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Farm Worker Job Safety Analysis

When there are people other than yourself working on the farm, take the time to fully explain their job, especially one that can be hazardous. One of the most effective ways to improve workplace safety on the farm is to do a job safety analysis – a review of the hazards and potential injuries that could occur.

Michael Pate is an Extension safety specialist at Penn State University. He says to start by breaking the job down into steps.

"There’s no real hard and fast rule for breaking a job down into steps. Most often we try to avoid being too complicated with lots of steps, and we try to avoid being too vague without enough information to get the job done safely. So, some rules of thumb that we’ve seen is keeping a job to about 10 or fewer steps is recommended," says Pate. "If it requires more, we recommend breaking the job down into separate tasks."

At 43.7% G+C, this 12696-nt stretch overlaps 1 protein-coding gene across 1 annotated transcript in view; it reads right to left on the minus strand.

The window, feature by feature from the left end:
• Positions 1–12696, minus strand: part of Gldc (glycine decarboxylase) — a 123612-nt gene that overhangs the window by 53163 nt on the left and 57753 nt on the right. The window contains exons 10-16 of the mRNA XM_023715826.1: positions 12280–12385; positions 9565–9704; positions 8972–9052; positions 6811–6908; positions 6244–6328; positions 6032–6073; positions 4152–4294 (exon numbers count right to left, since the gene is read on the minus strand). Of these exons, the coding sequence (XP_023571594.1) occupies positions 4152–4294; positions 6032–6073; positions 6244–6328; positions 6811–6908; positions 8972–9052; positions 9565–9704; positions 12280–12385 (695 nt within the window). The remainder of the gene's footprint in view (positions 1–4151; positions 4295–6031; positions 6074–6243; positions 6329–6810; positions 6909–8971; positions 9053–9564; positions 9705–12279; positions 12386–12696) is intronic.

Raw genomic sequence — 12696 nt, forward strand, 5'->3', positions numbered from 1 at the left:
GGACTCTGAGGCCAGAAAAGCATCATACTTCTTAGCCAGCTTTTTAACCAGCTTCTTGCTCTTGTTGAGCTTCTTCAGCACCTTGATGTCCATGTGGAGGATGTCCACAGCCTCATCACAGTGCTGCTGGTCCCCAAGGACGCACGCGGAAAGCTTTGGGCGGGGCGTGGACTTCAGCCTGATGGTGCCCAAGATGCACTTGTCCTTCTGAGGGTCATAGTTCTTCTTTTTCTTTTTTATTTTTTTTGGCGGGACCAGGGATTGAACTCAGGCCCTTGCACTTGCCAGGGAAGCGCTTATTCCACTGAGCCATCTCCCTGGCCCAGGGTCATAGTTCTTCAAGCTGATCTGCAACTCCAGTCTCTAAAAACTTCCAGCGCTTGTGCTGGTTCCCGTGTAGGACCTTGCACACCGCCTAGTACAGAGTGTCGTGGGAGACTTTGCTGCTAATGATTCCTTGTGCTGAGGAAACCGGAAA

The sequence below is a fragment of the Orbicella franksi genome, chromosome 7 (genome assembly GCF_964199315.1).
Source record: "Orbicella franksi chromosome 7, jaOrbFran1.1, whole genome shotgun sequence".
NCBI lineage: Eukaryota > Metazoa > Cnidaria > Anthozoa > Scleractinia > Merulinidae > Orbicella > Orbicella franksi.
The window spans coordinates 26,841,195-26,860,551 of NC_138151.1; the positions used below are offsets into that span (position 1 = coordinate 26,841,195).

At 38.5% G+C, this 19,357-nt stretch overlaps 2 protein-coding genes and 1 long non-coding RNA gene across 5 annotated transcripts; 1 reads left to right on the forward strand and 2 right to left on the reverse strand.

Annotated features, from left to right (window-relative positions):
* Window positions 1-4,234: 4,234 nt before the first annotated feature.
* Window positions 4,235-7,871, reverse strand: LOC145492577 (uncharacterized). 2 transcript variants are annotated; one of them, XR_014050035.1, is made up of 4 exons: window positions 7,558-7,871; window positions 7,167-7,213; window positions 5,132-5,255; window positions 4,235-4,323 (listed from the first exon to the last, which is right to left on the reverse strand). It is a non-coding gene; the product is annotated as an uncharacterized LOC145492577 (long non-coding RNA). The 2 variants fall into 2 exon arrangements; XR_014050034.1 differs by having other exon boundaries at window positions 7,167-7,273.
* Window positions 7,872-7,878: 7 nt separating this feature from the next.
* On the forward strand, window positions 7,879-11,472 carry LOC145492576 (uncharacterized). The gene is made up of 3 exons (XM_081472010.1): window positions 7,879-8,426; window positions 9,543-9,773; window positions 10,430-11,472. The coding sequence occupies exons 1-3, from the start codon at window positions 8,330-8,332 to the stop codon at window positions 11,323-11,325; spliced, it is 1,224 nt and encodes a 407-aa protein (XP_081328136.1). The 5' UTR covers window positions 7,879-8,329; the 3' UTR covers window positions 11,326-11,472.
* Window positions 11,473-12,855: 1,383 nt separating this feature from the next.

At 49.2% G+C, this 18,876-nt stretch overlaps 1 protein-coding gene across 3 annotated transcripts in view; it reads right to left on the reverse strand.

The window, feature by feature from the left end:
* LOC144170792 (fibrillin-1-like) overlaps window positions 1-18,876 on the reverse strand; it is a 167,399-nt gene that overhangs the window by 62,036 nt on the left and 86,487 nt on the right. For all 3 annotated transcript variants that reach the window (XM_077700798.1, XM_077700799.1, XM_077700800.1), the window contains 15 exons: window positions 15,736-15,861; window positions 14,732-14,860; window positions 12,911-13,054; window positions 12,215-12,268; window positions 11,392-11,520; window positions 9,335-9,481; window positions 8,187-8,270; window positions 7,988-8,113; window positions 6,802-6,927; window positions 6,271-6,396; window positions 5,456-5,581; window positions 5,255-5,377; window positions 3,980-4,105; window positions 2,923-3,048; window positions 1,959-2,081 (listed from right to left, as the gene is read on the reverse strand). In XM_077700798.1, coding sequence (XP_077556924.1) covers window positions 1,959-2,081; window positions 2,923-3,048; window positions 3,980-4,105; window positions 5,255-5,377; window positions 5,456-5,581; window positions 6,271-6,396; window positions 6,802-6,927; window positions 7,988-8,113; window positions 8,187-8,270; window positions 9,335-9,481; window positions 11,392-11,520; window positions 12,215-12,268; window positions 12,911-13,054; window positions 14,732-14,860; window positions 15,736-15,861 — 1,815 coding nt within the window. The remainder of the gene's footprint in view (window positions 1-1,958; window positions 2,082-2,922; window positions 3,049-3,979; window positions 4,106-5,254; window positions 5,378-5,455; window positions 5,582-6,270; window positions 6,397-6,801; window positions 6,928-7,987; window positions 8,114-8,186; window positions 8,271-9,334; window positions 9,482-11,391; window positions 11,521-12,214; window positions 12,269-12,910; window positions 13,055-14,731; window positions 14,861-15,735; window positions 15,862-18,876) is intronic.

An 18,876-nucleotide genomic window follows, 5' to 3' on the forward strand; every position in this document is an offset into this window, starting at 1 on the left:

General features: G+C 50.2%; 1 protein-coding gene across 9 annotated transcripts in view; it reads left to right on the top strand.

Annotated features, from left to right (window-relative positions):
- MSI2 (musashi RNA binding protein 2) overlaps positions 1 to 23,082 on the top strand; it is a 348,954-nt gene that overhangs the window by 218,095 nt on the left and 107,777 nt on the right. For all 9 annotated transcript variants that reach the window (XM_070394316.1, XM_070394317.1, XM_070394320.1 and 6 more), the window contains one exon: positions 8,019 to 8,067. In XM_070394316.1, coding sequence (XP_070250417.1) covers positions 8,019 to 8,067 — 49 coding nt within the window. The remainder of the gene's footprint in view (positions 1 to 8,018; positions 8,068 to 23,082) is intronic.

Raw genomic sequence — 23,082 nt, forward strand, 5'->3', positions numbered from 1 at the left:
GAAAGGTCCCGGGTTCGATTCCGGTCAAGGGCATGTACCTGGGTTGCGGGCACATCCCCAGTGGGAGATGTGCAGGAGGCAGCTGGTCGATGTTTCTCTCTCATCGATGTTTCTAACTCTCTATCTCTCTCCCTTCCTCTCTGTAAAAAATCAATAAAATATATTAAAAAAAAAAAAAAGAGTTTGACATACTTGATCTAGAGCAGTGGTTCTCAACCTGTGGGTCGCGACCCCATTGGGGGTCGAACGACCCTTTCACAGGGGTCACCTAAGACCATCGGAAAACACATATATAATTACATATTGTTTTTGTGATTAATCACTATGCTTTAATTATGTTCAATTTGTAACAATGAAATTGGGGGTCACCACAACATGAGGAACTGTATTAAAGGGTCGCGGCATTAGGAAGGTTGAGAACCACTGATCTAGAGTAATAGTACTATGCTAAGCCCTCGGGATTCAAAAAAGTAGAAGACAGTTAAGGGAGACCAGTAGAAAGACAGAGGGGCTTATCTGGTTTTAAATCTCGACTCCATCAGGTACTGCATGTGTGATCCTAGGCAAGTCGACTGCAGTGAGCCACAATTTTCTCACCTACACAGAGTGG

Pate recommends using experienced workers to help, which is a great way to get them involved in the whole process. Once the steps are in place, identify how a person could get hurt completing a step.

"You should strive to identify the obvious as well as potential hazards, including anything that’s maybe minor or have a low probability of occurrence. We can list how the injury can occur and the type of injury. We also may have to question employees further if they don’t report any hazards associated with the job, we don’t have to be complacent with their response, well I don’t really think there’s a hazard," he says. "So, you might have to keep questioning and probing."

Pate advises reviewing the process when new employees are hired, there are changes in a job, or at least annually.

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